The deep history of The Country Club has invited prestige for years. But inviting the famous was never universally welcomed. “This club is supposed to be a refuge for your friends, classmates, and true sports enthusiasts,” a longtime member said to me years ago. “Not watchers of sports, but active players.”

We are an aspirational nation. If there is something out there that’s difficult to attain, we want in. Like shooting a round at The Country Club. It’s a dream for many golfers to play there.

Which brings me back to that hot summer day with Jack. Unloading the gear, my eyes wandered to his clubs, swaddled in animal-print head covers in a golf bag that looked like it belonged to a giant. “That’s the biggest bag I’ve ever seen,” I remarked.

Nicholson winked at me. “Be prepared for anything, Johnny Boy.”

On the first tee, Nicholson looked at me and said, “Johnny Boy, just to let you know, I don’t take more than a five on any hole.”

“Fine with me,” I answered. Then he proceeded to wail the ball with his driver, knocking it at least 220 yards down the middle. If he didn’t like a shot, he’d drop a few balls (all of them had “Joker” stamped on them), and hit those as well—all with authority.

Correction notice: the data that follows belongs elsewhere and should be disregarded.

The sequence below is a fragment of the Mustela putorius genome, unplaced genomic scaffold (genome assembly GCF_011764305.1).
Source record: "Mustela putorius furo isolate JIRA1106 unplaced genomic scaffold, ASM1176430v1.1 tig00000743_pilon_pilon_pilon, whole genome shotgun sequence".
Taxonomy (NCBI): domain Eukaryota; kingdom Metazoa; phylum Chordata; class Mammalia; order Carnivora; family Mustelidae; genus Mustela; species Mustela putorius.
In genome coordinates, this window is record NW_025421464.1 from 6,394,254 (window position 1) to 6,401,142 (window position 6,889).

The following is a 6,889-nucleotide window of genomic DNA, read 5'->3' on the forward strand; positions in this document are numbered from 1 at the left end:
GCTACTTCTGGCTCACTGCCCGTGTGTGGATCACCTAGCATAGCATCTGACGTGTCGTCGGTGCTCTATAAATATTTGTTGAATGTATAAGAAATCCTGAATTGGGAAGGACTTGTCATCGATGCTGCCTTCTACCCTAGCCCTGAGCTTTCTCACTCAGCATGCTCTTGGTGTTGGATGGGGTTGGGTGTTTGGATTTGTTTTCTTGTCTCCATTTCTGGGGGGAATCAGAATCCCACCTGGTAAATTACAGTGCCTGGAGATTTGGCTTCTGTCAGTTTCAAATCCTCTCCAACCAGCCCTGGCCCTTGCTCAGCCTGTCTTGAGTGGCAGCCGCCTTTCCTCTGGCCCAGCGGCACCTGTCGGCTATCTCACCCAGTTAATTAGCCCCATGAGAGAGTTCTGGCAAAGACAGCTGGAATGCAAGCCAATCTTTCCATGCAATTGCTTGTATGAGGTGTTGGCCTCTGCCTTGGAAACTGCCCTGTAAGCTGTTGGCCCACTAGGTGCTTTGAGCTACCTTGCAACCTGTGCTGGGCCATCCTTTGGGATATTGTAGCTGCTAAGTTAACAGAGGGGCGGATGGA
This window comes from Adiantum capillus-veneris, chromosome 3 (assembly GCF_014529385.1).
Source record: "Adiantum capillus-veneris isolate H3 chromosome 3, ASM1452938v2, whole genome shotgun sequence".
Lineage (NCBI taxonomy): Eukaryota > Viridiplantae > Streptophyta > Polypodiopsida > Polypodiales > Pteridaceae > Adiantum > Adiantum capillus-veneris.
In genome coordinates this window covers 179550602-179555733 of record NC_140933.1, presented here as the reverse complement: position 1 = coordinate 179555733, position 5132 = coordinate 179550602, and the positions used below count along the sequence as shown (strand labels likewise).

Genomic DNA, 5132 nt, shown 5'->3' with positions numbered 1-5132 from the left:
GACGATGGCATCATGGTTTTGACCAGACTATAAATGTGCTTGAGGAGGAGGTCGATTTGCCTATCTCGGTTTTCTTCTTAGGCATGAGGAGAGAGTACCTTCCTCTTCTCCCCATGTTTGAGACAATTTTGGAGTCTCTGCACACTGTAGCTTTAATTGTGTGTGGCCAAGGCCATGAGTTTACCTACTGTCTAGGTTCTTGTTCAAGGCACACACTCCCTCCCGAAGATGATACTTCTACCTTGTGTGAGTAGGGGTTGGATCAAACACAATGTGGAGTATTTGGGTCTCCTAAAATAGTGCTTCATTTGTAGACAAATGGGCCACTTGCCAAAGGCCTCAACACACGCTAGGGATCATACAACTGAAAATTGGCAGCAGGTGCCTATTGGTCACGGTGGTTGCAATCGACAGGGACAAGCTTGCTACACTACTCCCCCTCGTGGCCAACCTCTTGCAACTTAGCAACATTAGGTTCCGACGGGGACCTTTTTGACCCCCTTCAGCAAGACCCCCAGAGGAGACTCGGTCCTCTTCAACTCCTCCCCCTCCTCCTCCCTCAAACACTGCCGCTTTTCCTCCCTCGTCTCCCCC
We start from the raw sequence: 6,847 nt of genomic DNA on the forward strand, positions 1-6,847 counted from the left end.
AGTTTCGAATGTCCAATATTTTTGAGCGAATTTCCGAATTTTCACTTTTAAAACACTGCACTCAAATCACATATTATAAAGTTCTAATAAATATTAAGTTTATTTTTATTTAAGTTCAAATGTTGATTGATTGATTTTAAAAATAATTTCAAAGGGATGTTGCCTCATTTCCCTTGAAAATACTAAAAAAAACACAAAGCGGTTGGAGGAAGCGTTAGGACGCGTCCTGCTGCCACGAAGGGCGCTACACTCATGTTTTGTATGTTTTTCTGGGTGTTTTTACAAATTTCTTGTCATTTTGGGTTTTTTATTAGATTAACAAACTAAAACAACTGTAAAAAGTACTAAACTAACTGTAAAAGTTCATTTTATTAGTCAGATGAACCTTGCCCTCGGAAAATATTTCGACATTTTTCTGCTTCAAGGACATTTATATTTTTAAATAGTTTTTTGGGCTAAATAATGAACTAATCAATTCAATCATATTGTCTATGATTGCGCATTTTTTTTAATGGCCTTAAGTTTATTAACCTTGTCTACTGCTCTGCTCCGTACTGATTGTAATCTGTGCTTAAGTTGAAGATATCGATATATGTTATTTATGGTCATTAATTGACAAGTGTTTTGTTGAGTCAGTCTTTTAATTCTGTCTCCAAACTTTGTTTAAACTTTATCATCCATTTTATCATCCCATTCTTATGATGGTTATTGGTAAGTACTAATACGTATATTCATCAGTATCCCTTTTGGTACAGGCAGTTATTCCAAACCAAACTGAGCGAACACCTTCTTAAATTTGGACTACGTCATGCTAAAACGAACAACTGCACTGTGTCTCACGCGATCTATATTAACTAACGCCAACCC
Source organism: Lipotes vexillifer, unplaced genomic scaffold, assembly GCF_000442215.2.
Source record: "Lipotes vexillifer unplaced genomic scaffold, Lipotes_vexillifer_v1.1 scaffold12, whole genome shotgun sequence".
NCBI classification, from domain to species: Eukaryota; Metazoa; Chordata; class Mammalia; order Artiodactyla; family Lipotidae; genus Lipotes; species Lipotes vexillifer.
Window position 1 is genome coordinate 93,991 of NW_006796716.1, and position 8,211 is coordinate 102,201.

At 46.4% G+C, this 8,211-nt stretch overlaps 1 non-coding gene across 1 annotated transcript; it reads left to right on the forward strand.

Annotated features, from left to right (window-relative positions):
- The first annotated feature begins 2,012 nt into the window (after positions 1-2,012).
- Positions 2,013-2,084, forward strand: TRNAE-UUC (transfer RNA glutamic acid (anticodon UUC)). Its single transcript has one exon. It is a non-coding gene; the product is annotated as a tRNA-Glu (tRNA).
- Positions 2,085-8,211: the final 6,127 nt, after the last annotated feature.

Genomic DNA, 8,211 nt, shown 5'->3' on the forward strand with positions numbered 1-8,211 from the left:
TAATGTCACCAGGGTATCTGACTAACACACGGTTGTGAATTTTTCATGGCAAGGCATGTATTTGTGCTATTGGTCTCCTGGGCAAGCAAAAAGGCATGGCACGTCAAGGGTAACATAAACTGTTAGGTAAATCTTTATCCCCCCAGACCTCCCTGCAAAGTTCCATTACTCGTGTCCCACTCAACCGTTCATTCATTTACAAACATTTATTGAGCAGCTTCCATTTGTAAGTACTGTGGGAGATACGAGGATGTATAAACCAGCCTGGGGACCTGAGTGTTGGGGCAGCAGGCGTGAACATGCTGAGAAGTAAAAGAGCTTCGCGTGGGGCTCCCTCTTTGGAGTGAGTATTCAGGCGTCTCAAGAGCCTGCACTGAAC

He was good. We played from the white tees, forward from the back markers. Most weekend golfers play from the white tees.

“Did you play when you were a kid?” I asked him.

“You don’t play golf until you figure out other things,” he told me. “When I looked around eventually, it seemed a lot of people I liked were playing the sport, and thought it was really a hard game. Right up my alley. But I took lessons first for a long time before I ever played an actual hole on an actual course. It was all preparation. It’s also how I approach a new part in a movie. Immersed in it. That’s my approach to acting. It’s how I approach anything new.”

The temperature kept rising. “I’m dyin’ out here, Johnny Boy,” Nicholson said. And he was riding with Tommy. Billy and I were walking, the heat boiling up through our shoes. I was not happy either.

At one point, Tommy hit his ball into the woods. I was on the fairway. Nicholson swung the cart around. “Hop in, Johnny Boy.”

“Thanks. It’s only 50 yards to the green,” I said.

“Whoever can make your life easier, 50 yards, a thousand miles…accept it.”

Later in the round I said to him, “Boston is such a prickly, different place—you’re probably bugged here less than anywhere else. In this town, we pretend to never suck up to celebrity.”

Au contraire,” he said. “Just last night, Tommy and I were out to dinner on the waterfront with a couple of old girlfriends, and a woman comes over. She leans down and says, ‘Hey Jack, how’d you like to take me into the ladies’ room and spank me?’”

“‘Not tonight, sweetheart,’ I said to her. ‘But Tommy probably likes to do that…and I can watch.’”